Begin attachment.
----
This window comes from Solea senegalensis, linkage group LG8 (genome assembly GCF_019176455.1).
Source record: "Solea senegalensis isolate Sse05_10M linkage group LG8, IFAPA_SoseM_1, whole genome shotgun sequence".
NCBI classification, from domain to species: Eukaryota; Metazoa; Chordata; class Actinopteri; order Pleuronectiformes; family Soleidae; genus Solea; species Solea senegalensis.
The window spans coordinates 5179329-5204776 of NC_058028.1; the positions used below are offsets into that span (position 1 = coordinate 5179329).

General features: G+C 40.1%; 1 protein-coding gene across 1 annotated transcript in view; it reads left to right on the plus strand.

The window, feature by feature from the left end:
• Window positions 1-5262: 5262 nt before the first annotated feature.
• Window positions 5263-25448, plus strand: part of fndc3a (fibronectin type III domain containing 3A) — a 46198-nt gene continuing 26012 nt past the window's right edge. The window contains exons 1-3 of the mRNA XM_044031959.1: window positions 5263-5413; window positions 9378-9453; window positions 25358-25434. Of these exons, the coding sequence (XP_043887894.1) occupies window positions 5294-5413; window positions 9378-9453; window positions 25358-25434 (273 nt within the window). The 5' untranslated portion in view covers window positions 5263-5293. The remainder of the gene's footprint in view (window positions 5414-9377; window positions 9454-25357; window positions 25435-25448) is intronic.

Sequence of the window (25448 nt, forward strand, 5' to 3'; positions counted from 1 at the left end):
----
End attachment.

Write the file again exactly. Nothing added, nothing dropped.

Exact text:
This window comes from Solea senegalensis, linkage group LG8 (genome assembly GCF_019176455.1).
Source record: "Solea senegalensis isolate Sse05_10M linkage group LG8, IFAPA_SoseM_1, whole genome shotgun sequence".
NCBI classification, from domain to species: Eukaryota; Metazoa; Chordata; class Actinopteri; order Pleuronectiformes; family Soleidae; genus Solea; species Solea senegalensis.
The window spans coordinates 5179329-5204776 of NC_058028.1; the positions used below are offsets into that span (position 1 = coordinate 5179329).

General features: G+C 40.1%; 1 protein-coding gene across 1 annotated transcript in view; it reads left to right on the plus strand.

The window, feature by feature from the left end:
• Window positions 1-5262: 5262 nt before the first annotated feature.
• Window positions 5263-25448, plus strand: part of fndc3a (fibronectin type III domain containing 3A) — a 46198-nt gene continuing 26012 nt past the window's right edge. The window contains exons 1-3 of the mRNA XM_044031959.1: window positions 5263-5413; window positions 9378-9453; window positions 25358-25434. Of these exons, the coding sequence (XP_043887894.1) occupies window positions 5294-5413; window positions 9378-9453; window positions 25358-25434 (273 nt within the window). The 5' untranslated portion in view covers window positions 5263-5293. The remainder of the gene's footprint in view (window positions 5414-9377; window positions 9454-25357; window positions 25435-25448) is intronic.

Sequence of the window (25448 nt, forward strand, 5' to 3'; positions counted from 1 at the left end):